Mark Johnson's occasional & opinionated podcast about family strategy boardgames

Friday, November 09, 2007

BGTG 75 - Decade+1 Retrospective (with Dave Arnott)

Last year, my buddy Dave Arnott and I talked on the phone about how we'd now been in the hobby for a decade. In that time the hobby was in many ways the same, but the interesting parts were the differences. Now we have Boardgamegeek, do a lot less overseas ordering, and I can't recall the last time I played a game with a separate page of card translations we all had to hand back & forth while playing. Seemed like a good idea for a podcast.

Then my podcast sort of went on hiatus, and so the decade has now become eleven years, or "decade+1." In our retrospective, we talked about a number of changes over the years, trying to talk about the hobby in general, but understandably drifting back to our own local experiences much of the time. We also tried to describe what we know about the hobby before we got into it. The earlier generation (of which my previous guest Mike Siggins was an important part).

This is one of my longest shows ever, but I decided to post the whole thing rather than two parts because some of you may need some boardgame material to listen to while on a long trip to BGG.con next week. Sadly, I won't be there, but Dave Arnott will! Be sure to tell him if you see him what you thought of the podcast.



Anonymous Anonymous said...

Hi Mark, thanks for this episode. It was really interesting and it also gave me some ideas about playing Eurogames before I joined the hobby.
But thereĀ“s something in which I diasgree with you. During the show you were saying, that the "Spiel des Jahres" award is somehow ridiculous, because the games are too "light".
Well, the "Spiel des Jahres" winner is considered to be a recommendation for "non-gamers" or "ocassional gamers". Usually families or grandparents who want to buy a gift for their grandchildren pick these games up. Given to this fact, the games should be light and still intriging . For my opinion most of the games meet these criteria quite well. E.g. "ticket to ride" is considered as the perfect "gateway-game" and has also won the "Spiel des Jahres" award.

2:46 AM  
Anonymous Anonymous said...

Mark and Dave, thanks again for another enjoyable show. Dave, I enjoyed hearing your views and some of your analogies with the movie industry. I will say that I dissagree with most of your conclusions. But, I do enjoy hearing someone who has a well thought out opinion that just happens to be different than mine. I don't what to go into details about how we dissagree. I will say this episode has help me understand better how I feel about the hobby and where I think it is going.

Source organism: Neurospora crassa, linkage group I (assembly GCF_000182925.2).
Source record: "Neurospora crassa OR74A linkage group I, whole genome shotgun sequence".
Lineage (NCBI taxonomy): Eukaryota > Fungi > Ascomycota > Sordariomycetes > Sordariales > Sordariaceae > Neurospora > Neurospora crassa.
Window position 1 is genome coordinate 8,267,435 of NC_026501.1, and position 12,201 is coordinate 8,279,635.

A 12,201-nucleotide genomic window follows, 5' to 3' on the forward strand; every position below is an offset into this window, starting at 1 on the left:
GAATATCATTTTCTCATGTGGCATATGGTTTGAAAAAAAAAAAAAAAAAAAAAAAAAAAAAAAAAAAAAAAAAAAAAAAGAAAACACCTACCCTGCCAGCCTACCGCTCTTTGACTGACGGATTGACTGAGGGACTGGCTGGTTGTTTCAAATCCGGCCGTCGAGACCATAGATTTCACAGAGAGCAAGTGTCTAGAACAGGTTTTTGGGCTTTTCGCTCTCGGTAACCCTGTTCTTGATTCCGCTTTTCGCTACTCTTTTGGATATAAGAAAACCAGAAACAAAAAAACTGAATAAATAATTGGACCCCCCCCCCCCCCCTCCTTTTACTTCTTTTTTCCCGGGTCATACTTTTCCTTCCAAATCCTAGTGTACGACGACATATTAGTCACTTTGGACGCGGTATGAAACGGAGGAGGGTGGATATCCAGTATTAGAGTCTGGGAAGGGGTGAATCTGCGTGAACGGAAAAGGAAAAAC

Mark, I will say that I agree with you completely in regards to your feelings about "normal".

In 10 years, I do believe I will still be playing games but hope to play games with both you long before that.

8:29 AM  
Anonymous Anonymous said...

Enjoyed the podcast. No, it wasn't boring listening to you two ramble on . I found it quite interesting. Disagree about the need for "normal" tho. Tho I've done very little RPGing I'd do it again, under the right circumstances. I've gotta say, once you're past 50, *bleep* normal, as long as you're having fun, and you aren't hurting anyone with your hobby. (Tho even I draw the line at wearing a costume at a game con. Maybe when I pass 60...) Best wishes, keep up the podcast!

8:07 PM  
Blogger Unknown said...

Heh, the comments on normal kind of got to me as well. I can understand the desire to be more mainstream (and have more acceptance, resources, opponents, and so on). But, it always bugs me when that desire manifests itself by distancing from other non-mainstream groups that you perceive as not being as acceptable in hope of making your hobby look better by comparison.

Anyway, it was otherwise a great show, I ended up listening to most of it twice. Got me thinking about when I first posted on (somewhere about '95 or a little earlier - google groups archives are a bit spotty).

Also made me recall ordering my first passel of "German" games from Games People Play in Cambridge, and think about games that faded vs. those that have staying power.

I also think the view on what happened with strategy board wargames (chit games) is a little off - that hobby actually had been growing, and peaked before fading. I think it's been resurging, due in part, as you say, by riding the popularity of the euro-games.

And man, I wish I'd been able to get to a gathering of friends (back in the day, much less now).

But thanks for a great podcast.

2:42 PM  

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